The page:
By Holly Austin Smith — From her column Speaking Out in the Washington Times
WASHINGTON, September 25, 2012 – The fourth annual Stop Modern Slavery (SMS) Walk is happening this Saturday, September 29th, 2012 at the National Mall in Washington, DC!
As a survivor of domestic minor sex trafficking, I am honored to participate and speak at this year’s event. The first annual DC Stop Modern Slavery Walk was where I first met many of today’s most influential anti-trafficking advocates and organization leaders. For me, this was life-changing as I caught the bug of advocacy and have since become a speaker and columnist.
“At the core of the Stop Modern Slavery Walk is the belief that anyone can get involved and have an impact on this issue,” stated Joe Flippin, Director of the 2012 SMS Walk, “Our job is to bring people out to the Mall, tell them about modern slavery through narrative and empathy, and highlight the many ways that people are getting involved today.”
The DC Stop Modern Slavery (DC SMS) organization is a diverse and growing group of community members who, as strongly stated by their mission statement, are taking action to end slavery wherever it occurs, beginning in Washington D.C. Founded in 2004 by a small group of concerned citizens, DC SMS has grown to having more than 1,200 members. Through community education and action, DC SMS has helped to pass legislation addressing human trafficking in the D.C. area. They have also helped with training hundreds of area residents to recognize and report signs of human trafficking.
DC Stop Modern Slavery has been highly recognized for their community outreach and efforts. Courtney’s House honored DC SMS for their “Effective Use of Grassroots Tactics,” and Polaris Project honored DC SMS as their 2010 “Star Activists” for their achievements with the Stop Modern Slavery Walk. Joe Flippin is aiming to activate the advocate within all those who participate in the walk this year:
“By featuring strong survivor leadership,” Joe stated, “we aim to leave each person in the audience thinking: If they can do it, so can I. If they can face the hardship they’ve faced, [and] not give up, and fight every day for a world without slavery, then there has to be something I can do, too.”
This year’s Walk includes the following organization leaders and survivor advocates:
Brook Bello, Actress, Author, Public Speaker, NGO Founder, and Survivor (Keynote)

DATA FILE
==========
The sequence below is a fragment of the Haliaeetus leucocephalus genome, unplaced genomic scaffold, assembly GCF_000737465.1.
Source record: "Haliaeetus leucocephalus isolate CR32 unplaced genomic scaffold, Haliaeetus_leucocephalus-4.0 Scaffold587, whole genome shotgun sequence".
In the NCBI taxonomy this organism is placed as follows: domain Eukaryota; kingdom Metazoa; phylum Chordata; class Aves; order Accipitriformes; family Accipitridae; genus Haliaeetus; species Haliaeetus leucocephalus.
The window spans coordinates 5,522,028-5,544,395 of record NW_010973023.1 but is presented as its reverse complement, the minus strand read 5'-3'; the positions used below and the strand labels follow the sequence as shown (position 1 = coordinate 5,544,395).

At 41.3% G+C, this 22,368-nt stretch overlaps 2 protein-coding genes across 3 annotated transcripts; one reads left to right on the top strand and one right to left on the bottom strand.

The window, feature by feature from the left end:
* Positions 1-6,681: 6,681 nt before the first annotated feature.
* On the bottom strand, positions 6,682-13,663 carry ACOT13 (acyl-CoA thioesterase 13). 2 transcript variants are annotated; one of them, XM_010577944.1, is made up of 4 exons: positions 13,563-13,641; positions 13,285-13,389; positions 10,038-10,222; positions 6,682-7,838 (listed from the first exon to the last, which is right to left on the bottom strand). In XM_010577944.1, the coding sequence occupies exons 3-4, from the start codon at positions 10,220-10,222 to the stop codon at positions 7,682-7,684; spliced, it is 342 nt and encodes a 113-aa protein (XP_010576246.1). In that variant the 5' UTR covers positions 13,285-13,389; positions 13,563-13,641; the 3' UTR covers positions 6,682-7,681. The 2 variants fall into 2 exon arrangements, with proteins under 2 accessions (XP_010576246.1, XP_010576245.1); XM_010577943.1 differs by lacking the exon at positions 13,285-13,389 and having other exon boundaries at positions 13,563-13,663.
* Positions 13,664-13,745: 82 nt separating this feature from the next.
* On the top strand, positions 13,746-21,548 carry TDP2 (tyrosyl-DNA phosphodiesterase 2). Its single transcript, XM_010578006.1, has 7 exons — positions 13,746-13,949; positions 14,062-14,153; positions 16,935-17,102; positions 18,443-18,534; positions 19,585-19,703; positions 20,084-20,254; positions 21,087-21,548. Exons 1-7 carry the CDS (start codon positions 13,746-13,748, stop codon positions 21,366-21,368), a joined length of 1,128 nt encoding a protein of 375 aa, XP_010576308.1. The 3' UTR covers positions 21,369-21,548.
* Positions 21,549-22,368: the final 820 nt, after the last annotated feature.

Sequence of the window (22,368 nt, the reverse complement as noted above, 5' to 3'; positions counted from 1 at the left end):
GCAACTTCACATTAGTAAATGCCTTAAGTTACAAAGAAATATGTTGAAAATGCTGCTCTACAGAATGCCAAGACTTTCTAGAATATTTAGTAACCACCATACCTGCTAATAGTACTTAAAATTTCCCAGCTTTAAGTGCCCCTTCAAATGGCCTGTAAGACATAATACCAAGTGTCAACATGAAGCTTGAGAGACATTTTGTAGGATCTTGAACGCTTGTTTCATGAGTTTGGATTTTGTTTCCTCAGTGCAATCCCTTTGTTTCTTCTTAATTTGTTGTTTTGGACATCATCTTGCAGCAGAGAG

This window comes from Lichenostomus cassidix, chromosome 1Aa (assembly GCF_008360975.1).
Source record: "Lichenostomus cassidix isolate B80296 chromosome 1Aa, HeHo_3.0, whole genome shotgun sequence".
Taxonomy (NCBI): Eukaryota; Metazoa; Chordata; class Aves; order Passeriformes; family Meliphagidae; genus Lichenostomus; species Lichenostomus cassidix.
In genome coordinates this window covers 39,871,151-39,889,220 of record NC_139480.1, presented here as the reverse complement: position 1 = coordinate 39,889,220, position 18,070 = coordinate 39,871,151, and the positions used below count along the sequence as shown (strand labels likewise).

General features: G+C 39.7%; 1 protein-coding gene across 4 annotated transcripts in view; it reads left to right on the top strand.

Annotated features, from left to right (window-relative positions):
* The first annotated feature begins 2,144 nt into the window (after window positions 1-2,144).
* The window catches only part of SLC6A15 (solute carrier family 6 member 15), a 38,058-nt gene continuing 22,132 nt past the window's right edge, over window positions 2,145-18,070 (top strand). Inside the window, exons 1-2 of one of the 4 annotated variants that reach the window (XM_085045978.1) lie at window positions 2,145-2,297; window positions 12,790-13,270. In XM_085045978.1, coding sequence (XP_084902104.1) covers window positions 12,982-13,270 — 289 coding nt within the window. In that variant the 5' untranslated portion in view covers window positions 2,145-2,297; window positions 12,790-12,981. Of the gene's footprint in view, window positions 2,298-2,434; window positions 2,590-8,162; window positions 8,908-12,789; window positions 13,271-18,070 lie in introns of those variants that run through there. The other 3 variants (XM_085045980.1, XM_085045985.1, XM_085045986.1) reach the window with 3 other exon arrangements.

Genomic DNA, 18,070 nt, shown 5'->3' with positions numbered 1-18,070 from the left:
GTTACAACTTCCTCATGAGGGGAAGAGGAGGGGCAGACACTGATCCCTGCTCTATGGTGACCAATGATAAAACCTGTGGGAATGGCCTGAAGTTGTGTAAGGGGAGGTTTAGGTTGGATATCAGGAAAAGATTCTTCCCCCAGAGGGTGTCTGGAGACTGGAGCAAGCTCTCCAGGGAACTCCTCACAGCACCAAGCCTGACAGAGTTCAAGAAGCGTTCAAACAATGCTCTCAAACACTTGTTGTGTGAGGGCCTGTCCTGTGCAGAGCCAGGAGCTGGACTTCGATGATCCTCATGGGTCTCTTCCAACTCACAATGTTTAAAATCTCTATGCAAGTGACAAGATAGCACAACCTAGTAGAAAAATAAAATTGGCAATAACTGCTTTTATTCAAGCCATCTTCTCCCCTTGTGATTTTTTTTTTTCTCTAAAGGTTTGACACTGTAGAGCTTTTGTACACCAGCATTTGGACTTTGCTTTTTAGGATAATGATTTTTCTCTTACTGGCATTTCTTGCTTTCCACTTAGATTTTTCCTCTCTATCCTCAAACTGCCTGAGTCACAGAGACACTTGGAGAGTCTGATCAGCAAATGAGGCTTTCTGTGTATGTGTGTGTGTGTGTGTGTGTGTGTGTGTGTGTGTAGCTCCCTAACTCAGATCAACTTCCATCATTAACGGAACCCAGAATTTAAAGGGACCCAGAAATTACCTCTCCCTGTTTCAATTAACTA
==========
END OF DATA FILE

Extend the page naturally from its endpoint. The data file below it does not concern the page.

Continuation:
Kay Chernush, Founder and Director of Artworks for Freedom
Evelyn Chumbow, Survivor Speaker
Mary David, TV Host and Director of Public Relations for Foundation for Post Conflict Development (Emcee)
Ka Flewellen, Vice President of the International Black Women’s Public Policy Institute (Keynote)
Tina Frundt, Survivor Founder and Executive Director of Courtney’s House
Kelly Heinrich, President of Global Freedom Center
Stacy Jewell Lewis, Survivor Speaker, Writer, and Actress
Victoria Pannell, Youth Activist
Andrea Powell, Co-Founder and Executive Director of FAIR Girls
With over fifty anti-human trafficking organizations represented at this year’s resource fair, Joe Flippin is certain that every participant can find a match for their volunteer interests.
“But it all begins with that first step,” Joe stated, “Commit to coming out the Walk; be open to learning about the realities of modern slavery and to encouraging others to do the same – to set yourself on a path where you can make your own impact and leave your own footprint on this issue.
Event organizers anticipate over 2,000 participants and hope to reach $100,000 in donations. This year’s selected beneficiary organizations include the following: Boat People SOS (BPSOS), Bridge to Freedom Foundation (BTFF), Challenging Heights, Courtney’s House, Free the Slaves, Freedom Firm, iEmpathize, Global Centurion, Innocents at Risk, Polaris Project, Restoration Ministries, Safe House of Hope, Shared Hope International (SHI), Tiny Hands International, and Turn Around, Inc.
If you would like to participate in the walk, please join Team Survivor Strong! And, I look forward to seeing you there. Musical performances include Bethany and the Guitar and The Ruin City. For more information about DC Stop Modern Slavery, please visit their website at www.StopModernSlavery.org.
For more information about the 2012 DC Stop Modern Slavery Walk, please visit the event website.